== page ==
Some of the lyrics, however, are patently Johnette’s. “When I was a Fool” is one of the more autobiographical songs ever done by Concrete Blonde, and one that –in this age of Britney Spears-- anyone over the age of thirty can probably relate to.

“That one was tough to write,” she says of the song. “I don’t believe there’s anything worth doing that isn’t completely honest and completely truthful. You may offend a lot of people and a lot of people may not like it, but you touch some people too. I needed to do that.”

Napolitano (who turns 45 this year), says that when she turned 40, “I didn’t fit the template. I looked at my life and, while I was happy with it, I didn’t fit the template of what a 40-year-old woman is supposed to be. I don’t have 2.2 kids. I just live a different sort of life. I had to deal with that. I had to deal with the social pressure of what you should be at any time in your life. We think we’re so advanced, so open-minded, tolerant and liberal, but you know, try being a woman on your own with no kids, in your 40s and you get some flak! I don’t moan and groan about it. But our attitude [today] towards women who choose not to have children is what our attitude was about homosexuality 20 years ago.”

Napolitano says she contemplated a lot, and realized that she was in a different place from the norm. “There was a whole lot happening that I wasn’t necessarily a part of, and I had to struggle a little bit to find my place in the universe, but it’s all right. In fact, I love it.”

Ironically, Concrete Blonde broke up primarily, Johnette says, because she had no personal life. “I hate to go here,” she says, “but for guys, it’s different. There are always a million chicks out sitting around waiting for you to come home, screw you, and do your laundry. For us-- it don’t fucking happen!” she laughs, but she means it. “I’m sorry! It don’t! And I don’t know if I would want anybody to do that, if I’d like anybody that would do that!”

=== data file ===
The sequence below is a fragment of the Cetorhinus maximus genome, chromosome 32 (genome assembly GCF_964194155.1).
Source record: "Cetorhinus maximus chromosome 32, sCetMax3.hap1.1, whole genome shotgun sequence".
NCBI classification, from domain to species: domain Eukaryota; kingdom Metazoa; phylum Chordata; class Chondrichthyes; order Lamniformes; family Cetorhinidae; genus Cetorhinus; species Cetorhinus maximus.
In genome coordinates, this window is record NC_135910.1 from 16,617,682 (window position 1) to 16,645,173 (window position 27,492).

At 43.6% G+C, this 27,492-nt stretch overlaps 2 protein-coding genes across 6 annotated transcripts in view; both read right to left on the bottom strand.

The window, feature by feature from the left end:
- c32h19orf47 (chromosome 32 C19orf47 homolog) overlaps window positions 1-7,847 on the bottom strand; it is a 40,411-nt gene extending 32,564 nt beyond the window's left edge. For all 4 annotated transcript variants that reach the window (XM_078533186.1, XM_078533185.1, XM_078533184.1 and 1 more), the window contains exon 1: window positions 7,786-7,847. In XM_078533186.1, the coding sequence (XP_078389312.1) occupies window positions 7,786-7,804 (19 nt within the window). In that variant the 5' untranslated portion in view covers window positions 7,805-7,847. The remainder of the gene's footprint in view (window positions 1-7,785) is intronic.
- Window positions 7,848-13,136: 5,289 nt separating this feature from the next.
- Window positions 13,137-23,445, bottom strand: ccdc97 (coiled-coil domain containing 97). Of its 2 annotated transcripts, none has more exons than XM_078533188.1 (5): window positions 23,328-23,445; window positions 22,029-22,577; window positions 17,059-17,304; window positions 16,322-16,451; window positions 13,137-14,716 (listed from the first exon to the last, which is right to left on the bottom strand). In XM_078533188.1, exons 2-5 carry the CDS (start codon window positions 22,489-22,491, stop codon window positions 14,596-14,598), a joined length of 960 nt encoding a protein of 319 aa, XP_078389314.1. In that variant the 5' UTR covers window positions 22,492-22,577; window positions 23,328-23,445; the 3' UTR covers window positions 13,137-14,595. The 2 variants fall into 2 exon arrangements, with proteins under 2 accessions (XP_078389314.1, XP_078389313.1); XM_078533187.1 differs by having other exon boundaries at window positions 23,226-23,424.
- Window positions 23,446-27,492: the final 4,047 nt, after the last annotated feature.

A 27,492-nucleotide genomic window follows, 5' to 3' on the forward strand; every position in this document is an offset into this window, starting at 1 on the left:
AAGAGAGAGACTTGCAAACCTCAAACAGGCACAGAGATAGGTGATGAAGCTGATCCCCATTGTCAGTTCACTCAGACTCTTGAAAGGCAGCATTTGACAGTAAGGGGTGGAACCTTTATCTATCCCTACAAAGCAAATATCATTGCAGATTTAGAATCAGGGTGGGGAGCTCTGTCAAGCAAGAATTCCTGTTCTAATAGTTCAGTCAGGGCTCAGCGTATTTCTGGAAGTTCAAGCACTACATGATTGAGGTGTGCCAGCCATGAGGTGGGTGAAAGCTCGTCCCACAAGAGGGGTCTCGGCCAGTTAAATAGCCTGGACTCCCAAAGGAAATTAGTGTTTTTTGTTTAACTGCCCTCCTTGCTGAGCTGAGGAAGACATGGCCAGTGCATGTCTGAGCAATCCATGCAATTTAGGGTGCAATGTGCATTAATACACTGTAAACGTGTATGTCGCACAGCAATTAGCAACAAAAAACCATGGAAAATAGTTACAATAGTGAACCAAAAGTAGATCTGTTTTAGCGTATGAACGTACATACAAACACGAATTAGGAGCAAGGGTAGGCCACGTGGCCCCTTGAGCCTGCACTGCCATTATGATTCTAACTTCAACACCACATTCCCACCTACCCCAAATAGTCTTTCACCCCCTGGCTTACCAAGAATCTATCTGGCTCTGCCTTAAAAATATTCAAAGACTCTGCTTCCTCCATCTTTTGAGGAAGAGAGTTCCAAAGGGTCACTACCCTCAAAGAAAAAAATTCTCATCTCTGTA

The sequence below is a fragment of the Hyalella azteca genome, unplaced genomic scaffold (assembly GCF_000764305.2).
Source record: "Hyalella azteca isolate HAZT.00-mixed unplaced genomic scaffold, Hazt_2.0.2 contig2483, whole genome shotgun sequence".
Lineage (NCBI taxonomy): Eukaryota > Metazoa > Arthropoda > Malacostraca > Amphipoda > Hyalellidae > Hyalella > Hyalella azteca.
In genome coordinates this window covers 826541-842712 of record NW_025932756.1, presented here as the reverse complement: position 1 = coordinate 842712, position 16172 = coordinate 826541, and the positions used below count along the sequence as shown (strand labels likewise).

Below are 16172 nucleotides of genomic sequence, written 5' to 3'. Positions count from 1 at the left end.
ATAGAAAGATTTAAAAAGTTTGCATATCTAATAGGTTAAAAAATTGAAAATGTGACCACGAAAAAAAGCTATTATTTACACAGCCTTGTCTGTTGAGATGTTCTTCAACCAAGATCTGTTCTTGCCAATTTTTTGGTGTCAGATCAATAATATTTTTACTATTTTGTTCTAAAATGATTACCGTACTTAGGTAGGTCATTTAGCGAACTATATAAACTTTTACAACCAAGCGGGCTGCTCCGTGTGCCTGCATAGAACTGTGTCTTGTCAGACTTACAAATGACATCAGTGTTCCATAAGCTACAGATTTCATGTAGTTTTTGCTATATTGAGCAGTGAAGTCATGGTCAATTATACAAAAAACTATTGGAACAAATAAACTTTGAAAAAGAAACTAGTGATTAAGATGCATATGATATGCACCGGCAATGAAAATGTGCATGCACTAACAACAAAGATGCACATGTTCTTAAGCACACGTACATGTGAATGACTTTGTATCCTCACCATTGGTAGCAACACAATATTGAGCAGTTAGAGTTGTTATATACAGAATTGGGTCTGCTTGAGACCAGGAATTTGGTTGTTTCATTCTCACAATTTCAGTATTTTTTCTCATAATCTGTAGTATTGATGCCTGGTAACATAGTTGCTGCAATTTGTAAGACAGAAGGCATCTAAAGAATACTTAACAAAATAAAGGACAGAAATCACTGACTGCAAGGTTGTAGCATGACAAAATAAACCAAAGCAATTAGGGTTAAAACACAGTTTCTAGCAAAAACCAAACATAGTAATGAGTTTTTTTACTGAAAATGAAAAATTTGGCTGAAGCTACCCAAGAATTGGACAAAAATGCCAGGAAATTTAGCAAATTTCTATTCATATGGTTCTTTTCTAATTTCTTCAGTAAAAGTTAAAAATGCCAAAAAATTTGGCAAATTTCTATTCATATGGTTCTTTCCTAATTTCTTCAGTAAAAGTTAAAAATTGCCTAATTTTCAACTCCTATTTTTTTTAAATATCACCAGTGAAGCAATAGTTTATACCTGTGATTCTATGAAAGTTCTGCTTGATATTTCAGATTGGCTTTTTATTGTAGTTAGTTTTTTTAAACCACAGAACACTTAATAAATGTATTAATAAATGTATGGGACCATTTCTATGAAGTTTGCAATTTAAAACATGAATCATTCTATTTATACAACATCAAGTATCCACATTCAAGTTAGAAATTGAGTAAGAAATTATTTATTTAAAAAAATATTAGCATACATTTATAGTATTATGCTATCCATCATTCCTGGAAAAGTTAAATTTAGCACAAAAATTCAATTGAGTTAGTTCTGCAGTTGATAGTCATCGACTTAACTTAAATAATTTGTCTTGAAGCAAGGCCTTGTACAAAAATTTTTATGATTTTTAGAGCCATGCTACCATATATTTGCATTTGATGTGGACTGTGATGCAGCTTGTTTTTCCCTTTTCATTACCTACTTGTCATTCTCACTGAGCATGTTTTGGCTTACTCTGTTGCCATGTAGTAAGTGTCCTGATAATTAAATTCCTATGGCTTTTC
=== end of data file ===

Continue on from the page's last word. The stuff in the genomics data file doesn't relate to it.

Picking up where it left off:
“It’s different now. Everybody [in Concrete Blonde] was getting a little too comfortable, and that made me nervous. As an artist you’ve got to challenge yourself all the time. I’ve seen that happen to people, where you think ‘it’s all happening’ and then all of a sudden it’s all gone. You wonder what the hell happened. There’s a certain delusion there if you think anything is going to last forever. I wanted to go out at the top of our game. If I hadn’t we wouldn’t be here now.”

Right after Concrete Blonde, Napolitano challenged herself with a new project, the band Pretty and Twisted with Wall of Voodoo’s Marc Moreland (who she tells us, just recently came out of the hospital after having a liver transplant. Fortunately, the prognosis looks good). Maturity and events such as these have helped Napolitano realize that, while fame doesn’t last forever, the music does.